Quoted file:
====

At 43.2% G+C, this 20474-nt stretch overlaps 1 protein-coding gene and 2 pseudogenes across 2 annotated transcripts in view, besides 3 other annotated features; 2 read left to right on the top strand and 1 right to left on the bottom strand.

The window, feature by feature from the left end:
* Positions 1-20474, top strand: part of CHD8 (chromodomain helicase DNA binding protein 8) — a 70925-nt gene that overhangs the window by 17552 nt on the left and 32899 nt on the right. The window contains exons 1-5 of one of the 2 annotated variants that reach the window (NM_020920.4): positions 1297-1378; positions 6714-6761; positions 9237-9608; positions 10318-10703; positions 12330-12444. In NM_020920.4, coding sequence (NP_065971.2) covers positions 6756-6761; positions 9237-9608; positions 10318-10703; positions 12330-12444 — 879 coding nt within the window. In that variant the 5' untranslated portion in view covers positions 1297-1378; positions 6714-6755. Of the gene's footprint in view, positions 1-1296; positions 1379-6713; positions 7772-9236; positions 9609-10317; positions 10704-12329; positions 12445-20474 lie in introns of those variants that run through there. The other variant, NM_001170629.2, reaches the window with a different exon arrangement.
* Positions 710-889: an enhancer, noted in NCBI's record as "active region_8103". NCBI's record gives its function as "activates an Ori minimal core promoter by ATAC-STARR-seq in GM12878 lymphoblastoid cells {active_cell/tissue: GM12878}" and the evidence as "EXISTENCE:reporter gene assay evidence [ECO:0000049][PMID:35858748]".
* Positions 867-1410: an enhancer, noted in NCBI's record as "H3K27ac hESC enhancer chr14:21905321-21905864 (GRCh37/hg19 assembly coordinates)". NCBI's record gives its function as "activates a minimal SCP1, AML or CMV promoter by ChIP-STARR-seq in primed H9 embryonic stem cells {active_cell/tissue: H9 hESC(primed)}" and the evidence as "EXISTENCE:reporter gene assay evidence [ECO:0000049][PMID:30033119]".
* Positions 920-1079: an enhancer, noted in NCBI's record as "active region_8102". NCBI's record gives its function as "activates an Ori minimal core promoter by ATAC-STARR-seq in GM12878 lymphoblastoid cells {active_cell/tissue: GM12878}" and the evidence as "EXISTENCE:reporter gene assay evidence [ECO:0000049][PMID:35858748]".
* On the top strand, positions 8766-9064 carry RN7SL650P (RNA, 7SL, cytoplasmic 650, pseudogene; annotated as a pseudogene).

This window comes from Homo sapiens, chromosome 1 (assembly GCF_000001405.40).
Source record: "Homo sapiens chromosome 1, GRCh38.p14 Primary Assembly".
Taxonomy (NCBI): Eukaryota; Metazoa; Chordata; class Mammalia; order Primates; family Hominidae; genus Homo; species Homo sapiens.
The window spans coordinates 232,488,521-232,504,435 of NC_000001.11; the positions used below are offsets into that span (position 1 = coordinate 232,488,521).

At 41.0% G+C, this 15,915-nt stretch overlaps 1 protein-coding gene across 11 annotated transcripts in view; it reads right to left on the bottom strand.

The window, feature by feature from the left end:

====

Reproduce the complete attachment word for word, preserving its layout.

At 43.2% G+C, this 20474-nt stretch overlaps 1 protein-coding gene and 2 pseudogenes across 2 annotated transcripts in view, besides 3 other annotated features; 2 read left to right on the top strand and 1 right to left on the bottom strand.

The window, feature by feature from the left end:
* Positions 1-20474, top strand: part of CHD8 (chromodomain helicase DNA binding protein 8) — a 70925-nt gene that overhangs the window by 17552 nt on the left and 32899 nt on the right. The window contains exons 1-5 of one of the 2 annotated variants that reach the window (NM_020920.4): positions 1297-1378; positions 6714-6761; positions 9237-9608; positions 10318-10703; positions 12330-12444. In NM_020920.4, coding sequence (NP_065971.2) covers positions 6756-6761; positions 9237-9608; positions 10318-10703; positions 12330-12444 — 879 coding nt within the window. In that variant the 5' untranslated portion in view covers positions 1297-1378; positions 6714-6755. Of the gene's footprint in view, positions 1-1296; positions 1379-6713; positions 7772-9236; positions 9609-10317; positions 10704-12329; positions 12445-20474 lie in introns of those variants that run through there. The other variant, NM_001170629.2, reaches the window with a different exon arrangement.
* Positions 710-889: an enhancer, noted in NCBI's record as "active region_8103". NCBI's record gives its function as "activates an Ori minimal core promoter by ATAC-STARR-seq in GM12878 lymphoblastoid cells {active_cell/tissue: GM12878}" and the evidence as "EXISTENCE:reporter gene assay evidence [ECO:0000049][PMID:35858748]".
* Positions 867-1410: an enhancer, noted in NCBI's record as "H3K27ac hESC enhancer chr14:21905321-21905864 (GRCh37/hg19 assembly coordinates)". NCBI's record gives its function as "activates a minimal SCP1, AML or CMV promoter by ChIP-STARR-seq in primed H9 embryonic stem cells {active_cell/tissue: H9 hESC(primed)}" and the evidence as "EXISTENCE:reporter gene assay evidence [ECO:0000049][PMID:30033119]".
* Positions 920-1079: an enhancer, noted in NCBI's record as "active region_8102". NCBI's record gives its function as "activates an Ori minimal core promoter by ATAC-STARR-seq in GM12878 lymphoblastoid cells {active_cell/tissue: GM12878}" and the evidence as "EXISTENCE:reporter gene assay evidence [ECO:0000049][PMID:35858748]".
* On the top strand, positions 8766-9064 carry RN7SL650P (RNA, 7SL, cytoplasmic 650, pseudogene; annotated as a pseudogene).

This window comes from Homo sapiens, chromosome 1 (assembly GCF_000001405.40).
Source record: "Homo sapiens chromosome 1, GRCh38.p14 Primary Assembly".
Taxonomy (NCBI): Eukaryota; Metazoa; Chordata; class Mammalia; order Primates; family Hominidae; genus Homo; species Homo sapiens.
The window spans coordinates 232,488,521-232,504,435 of NC_000001.11; the positions used below are offsets into that span (position 1 = coordinate 232,488,521).

At 41.0% G+C, this 15,915-nt stretch overlaps 1 protein-coding gene across 11 annotated transcripts in view; it reads right to left on the bottom strand.

The window, feature by feature from the left end: